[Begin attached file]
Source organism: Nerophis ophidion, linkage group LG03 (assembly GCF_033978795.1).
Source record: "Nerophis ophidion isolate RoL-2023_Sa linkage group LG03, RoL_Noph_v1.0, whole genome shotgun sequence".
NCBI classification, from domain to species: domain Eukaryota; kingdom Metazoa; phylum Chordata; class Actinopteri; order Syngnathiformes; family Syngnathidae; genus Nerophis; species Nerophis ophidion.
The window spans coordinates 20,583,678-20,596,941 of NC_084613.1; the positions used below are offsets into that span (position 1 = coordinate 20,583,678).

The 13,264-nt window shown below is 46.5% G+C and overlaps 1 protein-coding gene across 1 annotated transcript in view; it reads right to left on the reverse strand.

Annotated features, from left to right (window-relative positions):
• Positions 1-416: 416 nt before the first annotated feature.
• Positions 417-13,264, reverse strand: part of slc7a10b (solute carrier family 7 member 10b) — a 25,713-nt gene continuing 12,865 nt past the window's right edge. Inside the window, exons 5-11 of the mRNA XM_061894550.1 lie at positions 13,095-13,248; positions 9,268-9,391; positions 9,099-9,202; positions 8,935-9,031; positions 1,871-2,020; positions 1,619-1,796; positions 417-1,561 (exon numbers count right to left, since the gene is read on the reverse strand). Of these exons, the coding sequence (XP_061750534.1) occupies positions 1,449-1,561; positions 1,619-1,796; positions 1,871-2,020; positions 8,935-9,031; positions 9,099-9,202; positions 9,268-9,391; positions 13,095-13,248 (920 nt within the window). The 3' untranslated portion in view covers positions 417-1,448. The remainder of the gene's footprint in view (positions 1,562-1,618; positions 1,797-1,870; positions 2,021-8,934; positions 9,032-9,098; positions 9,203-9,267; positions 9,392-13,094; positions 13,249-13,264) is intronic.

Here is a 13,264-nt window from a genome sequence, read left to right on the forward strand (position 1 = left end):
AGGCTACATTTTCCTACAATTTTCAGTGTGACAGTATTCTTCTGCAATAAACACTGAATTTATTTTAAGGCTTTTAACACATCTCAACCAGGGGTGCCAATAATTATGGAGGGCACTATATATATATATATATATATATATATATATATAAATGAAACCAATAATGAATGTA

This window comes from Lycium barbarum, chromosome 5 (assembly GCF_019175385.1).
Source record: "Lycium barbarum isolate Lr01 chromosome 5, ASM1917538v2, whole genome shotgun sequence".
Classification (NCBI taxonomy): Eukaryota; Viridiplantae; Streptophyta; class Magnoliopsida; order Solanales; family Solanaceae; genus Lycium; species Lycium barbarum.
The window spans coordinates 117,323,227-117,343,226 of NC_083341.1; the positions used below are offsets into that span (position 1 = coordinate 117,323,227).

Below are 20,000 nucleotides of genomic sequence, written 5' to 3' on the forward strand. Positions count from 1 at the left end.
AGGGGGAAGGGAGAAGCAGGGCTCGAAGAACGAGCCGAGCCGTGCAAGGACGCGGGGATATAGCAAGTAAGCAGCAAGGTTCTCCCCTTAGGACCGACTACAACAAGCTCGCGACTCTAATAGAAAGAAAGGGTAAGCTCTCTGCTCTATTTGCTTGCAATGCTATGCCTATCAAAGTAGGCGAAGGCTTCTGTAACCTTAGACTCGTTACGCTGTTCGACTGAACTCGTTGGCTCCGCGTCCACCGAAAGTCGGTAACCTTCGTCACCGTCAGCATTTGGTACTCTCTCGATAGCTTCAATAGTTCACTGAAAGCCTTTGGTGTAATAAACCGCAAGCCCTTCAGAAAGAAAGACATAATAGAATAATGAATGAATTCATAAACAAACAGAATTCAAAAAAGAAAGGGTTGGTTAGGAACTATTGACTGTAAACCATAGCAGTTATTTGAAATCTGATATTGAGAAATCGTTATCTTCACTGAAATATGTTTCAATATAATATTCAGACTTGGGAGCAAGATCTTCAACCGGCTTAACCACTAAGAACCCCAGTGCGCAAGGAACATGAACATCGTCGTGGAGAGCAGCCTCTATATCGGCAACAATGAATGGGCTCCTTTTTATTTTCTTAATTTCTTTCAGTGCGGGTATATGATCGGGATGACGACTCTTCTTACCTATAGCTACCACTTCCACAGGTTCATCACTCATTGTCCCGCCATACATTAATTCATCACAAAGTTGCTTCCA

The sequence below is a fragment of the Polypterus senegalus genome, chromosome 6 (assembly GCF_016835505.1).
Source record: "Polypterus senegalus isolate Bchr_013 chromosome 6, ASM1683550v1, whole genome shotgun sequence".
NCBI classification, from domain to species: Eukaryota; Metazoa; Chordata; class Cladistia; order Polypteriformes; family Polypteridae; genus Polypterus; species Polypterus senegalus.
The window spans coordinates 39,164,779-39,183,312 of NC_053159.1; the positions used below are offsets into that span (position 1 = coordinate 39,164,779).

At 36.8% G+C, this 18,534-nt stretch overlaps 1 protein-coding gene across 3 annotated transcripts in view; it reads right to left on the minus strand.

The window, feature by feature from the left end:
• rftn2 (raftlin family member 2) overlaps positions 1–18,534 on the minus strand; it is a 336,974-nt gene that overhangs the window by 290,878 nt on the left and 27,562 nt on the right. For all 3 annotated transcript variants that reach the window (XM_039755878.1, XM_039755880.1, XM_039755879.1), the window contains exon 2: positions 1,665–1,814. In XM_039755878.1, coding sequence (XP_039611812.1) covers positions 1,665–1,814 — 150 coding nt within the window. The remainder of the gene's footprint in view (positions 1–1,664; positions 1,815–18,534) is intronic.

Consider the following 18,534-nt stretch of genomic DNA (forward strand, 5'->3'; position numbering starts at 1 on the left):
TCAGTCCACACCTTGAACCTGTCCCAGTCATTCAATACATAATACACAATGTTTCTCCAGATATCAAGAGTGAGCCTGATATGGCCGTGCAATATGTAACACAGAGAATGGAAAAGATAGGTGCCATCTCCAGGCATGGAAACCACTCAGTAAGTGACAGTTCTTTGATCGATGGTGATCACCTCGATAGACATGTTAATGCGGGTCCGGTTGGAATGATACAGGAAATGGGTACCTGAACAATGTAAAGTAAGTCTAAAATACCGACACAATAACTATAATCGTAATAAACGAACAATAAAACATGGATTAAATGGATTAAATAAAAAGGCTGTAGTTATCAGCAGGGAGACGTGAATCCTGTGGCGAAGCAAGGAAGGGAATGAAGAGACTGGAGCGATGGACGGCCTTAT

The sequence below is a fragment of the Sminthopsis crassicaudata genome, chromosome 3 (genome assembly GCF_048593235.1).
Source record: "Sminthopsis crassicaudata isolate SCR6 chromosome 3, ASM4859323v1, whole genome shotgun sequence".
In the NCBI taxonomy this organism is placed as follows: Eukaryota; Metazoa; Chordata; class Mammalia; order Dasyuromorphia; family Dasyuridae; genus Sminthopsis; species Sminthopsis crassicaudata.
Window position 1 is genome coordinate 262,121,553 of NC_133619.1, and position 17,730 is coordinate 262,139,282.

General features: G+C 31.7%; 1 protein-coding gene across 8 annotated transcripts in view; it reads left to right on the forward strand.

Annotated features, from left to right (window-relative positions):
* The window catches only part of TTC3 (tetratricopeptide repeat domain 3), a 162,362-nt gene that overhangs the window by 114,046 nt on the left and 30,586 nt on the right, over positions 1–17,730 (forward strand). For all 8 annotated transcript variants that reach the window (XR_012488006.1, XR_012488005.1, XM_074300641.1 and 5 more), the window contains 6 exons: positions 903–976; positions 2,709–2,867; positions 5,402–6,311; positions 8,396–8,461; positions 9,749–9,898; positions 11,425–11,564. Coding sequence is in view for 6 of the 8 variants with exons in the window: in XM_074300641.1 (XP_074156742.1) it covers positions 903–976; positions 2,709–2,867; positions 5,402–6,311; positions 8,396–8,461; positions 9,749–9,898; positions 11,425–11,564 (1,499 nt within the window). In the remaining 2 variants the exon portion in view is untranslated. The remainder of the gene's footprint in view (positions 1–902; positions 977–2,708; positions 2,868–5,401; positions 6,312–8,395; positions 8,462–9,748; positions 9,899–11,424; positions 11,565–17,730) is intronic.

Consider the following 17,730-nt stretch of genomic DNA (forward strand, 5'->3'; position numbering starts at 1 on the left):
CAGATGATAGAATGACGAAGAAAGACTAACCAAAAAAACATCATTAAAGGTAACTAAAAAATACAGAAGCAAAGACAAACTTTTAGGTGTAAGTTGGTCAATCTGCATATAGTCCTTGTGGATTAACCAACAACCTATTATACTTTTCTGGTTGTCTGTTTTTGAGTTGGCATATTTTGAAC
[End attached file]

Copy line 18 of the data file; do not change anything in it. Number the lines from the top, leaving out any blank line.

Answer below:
Source record: "Polypterus senegalus isolate Bchr_013 chromosome 6, ASM1683550v1, whole genome shotgun sequence".